# Bitwise OR?

Fri Mar 24 15:52:19 CET 2006

```On Fri, 2006-03-24 at 12:55 +0100, Clemens Hepper wrote:
> Hello,
>
> I've written a little (optimized) method to get a bit-string:
>
> def bitstringneg(number, digits=32):
>   """optimized for negative numbers"""
>   result = ""
>   for a in xrange(digits):
>     if number & 1:
>       result += '1'
>     else:
>       result += '0'
>     number >>= 1
>   return result
>
> def bitstringpos(number):
>   """optimized for positive numbers"""
>   result = ""
>   while number:
>     if number & 1:
>       result += '1'
>     else:
>       result += '0'
>     number >>= 1
>   return result
>
> def bitstring(number, digits=32):
>   """lsb------>msb"""
>   result = ""
>   if number < 0:
>     return bitstringneg(number, digits)
>   else:
>     return bitstringpos(number)
>
> BTW: Is there something like a sizeof() method for int numbers?

import struct
help( strict.calcsize )

Why one bit at a time?

If I rewrite your functions as:

_octets = {"0":"000", "1":"001","2":"010",
"3":"011", "4":"100","5":"101",
"6":"110", "7":"111", "-":"" }

_sign = {True:'-',False:''}

def bitstring1( number ):
return _sign[number<0] + ''.join( [_nibbles[d] for d in
hex( number )] ).lstrip( '0' )

_nibbles = {"0":"0000", "1":"0001", "2":"0010", "3":"0011",
"4":"0100", "5":"0101", "6":"0110", "7":"0111",
"8":"1000", "9":"1001", "a":"1010", "b":"1011",
"c":"1100", "d":"1101", "e":"1110", "f":"1111",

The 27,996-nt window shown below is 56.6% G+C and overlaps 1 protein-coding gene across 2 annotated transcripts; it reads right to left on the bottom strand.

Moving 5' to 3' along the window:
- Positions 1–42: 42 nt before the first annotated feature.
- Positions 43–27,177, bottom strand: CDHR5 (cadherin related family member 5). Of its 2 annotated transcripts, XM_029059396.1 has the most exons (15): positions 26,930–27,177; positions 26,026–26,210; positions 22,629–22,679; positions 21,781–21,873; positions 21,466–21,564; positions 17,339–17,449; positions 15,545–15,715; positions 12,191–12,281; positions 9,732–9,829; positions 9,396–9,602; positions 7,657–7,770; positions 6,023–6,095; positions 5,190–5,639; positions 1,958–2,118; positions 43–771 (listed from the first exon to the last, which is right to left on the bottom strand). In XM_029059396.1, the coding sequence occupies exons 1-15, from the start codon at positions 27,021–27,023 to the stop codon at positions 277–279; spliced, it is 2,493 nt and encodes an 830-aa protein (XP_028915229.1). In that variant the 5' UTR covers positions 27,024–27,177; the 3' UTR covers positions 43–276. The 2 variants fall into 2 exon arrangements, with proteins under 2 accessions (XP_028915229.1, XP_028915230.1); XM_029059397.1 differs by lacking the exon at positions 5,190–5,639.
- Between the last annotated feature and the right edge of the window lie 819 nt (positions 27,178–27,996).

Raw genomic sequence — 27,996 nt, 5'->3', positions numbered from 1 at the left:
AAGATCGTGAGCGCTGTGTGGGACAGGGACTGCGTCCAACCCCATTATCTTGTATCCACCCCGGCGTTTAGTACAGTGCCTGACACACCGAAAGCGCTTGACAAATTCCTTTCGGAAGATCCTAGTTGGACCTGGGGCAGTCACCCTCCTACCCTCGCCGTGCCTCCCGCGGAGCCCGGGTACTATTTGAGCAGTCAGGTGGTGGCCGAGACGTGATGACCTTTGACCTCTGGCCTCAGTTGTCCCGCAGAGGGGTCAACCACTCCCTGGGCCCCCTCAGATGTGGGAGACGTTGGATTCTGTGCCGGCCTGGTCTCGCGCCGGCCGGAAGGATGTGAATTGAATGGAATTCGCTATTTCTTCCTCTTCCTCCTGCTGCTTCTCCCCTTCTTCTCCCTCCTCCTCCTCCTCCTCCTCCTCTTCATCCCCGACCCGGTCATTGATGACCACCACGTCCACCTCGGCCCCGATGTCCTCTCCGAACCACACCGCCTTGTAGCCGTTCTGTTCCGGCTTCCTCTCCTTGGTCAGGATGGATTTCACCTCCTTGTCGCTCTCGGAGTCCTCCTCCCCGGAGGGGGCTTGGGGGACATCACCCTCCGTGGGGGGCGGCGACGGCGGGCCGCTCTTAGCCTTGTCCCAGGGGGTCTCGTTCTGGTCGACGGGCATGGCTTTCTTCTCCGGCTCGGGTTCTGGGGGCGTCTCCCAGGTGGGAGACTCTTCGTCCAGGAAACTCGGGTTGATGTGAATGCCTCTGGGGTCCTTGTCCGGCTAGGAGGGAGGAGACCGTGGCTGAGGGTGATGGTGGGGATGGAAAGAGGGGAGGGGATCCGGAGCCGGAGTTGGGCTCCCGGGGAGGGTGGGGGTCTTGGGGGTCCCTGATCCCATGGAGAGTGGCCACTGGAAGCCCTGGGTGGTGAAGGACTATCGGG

"-":"", "x":""}

def bitstring2( number ):
return _sign[number<0] + ''.join( [_nibbles[d] for d in
hex( number )] ).lstrip( '0' )

Now I know, my negative number sematincs are different than yours, I'll
leave fixing that as an exercise to you.

python2.4 -mtimeit -s 'from test_a import bitstring'
'bitstring(343890242);bitstring(-343890242)'
10000 loops, best of 3: 27.1 usec per loop

python2.4 -mtimeit -s 'from test_b import bitstring1'
'bitstring1(343890242);bitstring1(-343890242)'
100000 loops, best of 3: 10.9 usec per loop

python2.4 -mtimeit -s 'from test_b import bitstring2'
'bitstring2(343890242);bitstring2(-343890242)'
100000 loops, best of 3: 11.2 usec per loop

And if I use a map, well, its not a statistically significant
difference.

def bitstring_nibblemap( number ):
return _sign[number<0] + ''.join( map( _nibbles.get,
hex( number ))).lstrip( '0' )

python2.4 -mtimeit -s 'from test_b import bitstring_nibblemap'
'bitstring_nibblemap(343890242);bitstring_nibblemap(-343890242)'
100000 loops, best of 3: 10.7 usec per loop